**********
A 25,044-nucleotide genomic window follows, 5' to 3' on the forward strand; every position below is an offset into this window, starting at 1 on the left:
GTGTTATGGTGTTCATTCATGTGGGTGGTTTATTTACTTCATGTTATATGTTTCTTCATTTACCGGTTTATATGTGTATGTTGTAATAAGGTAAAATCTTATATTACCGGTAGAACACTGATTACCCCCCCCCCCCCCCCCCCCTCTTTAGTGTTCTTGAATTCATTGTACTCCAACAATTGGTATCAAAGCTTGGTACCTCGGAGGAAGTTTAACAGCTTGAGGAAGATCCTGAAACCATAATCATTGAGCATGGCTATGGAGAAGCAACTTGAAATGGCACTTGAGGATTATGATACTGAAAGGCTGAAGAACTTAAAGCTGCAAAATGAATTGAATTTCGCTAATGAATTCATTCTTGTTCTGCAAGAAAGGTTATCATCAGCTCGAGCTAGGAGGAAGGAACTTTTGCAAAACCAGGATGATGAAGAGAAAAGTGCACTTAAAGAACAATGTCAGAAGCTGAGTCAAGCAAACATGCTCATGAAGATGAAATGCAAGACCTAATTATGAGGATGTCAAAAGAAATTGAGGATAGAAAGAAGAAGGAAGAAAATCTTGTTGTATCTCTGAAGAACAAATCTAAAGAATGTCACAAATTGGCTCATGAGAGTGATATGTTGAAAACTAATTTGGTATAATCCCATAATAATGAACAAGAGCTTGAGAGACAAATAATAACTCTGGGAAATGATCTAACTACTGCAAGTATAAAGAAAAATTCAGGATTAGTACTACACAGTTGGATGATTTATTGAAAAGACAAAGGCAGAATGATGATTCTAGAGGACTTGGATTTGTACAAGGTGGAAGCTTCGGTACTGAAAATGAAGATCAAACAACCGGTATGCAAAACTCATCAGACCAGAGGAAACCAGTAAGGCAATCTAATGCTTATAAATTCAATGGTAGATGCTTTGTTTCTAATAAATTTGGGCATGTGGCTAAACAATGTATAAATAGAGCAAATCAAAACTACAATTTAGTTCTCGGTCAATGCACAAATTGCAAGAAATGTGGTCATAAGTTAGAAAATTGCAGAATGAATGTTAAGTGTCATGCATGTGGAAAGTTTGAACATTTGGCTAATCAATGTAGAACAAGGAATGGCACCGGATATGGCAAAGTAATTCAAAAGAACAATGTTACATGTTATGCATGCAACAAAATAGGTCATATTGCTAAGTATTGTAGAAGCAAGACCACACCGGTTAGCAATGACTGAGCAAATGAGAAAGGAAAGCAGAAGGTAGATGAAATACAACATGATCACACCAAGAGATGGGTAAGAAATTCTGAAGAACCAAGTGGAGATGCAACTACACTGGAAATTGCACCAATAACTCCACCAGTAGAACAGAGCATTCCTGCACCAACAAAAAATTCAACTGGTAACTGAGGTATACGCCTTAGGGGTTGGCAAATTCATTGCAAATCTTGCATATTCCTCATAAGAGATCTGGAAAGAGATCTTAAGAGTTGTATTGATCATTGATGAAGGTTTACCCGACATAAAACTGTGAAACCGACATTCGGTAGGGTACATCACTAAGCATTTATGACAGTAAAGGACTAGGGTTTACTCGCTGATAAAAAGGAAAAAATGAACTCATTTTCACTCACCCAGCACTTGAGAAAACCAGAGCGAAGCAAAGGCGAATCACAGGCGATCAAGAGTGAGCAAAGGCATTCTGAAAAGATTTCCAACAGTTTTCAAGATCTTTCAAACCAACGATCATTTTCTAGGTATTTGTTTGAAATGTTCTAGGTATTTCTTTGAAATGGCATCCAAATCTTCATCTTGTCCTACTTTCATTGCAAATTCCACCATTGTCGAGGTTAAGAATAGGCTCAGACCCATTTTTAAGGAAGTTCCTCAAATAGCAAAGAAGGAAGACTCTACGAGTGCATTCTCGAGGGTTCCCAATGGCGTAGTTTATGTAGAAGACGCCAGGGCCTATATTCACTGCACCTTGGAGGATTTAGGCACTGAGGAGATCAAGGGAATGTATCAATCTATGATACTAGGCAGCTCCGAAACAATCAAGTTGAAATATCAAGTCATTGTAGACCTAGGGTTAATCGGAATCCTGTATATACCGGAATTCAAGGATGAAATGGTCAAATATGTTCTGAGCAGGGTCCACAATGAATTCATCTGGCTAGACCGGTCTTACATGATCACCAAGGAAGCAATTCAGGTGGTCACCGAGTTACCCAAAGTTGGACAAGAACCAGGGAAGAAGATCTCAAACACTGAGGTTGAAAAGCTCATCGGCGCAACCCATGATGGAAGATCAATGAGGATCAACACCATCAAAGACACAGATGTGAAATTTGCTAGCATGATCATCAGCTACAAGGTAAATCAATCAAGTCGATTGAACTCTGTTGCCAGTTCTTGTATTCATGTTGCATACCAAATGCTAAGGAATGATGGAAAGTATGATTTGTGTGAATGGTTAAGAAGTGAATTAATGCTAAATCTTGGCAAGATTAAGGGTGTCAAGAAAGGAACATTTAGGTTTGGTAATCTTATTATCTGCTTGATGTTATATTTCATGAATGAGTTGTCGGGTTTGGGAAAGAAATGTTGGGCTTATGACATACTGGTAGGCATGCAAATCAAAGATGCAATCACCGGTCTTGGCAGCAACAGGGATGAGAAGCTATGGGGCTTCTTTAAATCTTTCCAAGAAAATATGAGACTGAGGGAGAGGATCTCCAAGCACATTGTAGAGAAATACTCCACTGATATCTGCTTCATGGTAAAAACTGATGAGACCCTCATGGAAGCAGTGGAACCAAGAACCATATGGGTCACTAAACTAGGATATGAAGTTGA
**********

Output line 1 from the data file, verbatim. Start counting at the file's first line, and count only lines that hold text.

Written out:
A 25,044-nucleotide genomic window follows, 5' to 3' on the forward strand; every position below is an offset into this window, starting at 1 on the left: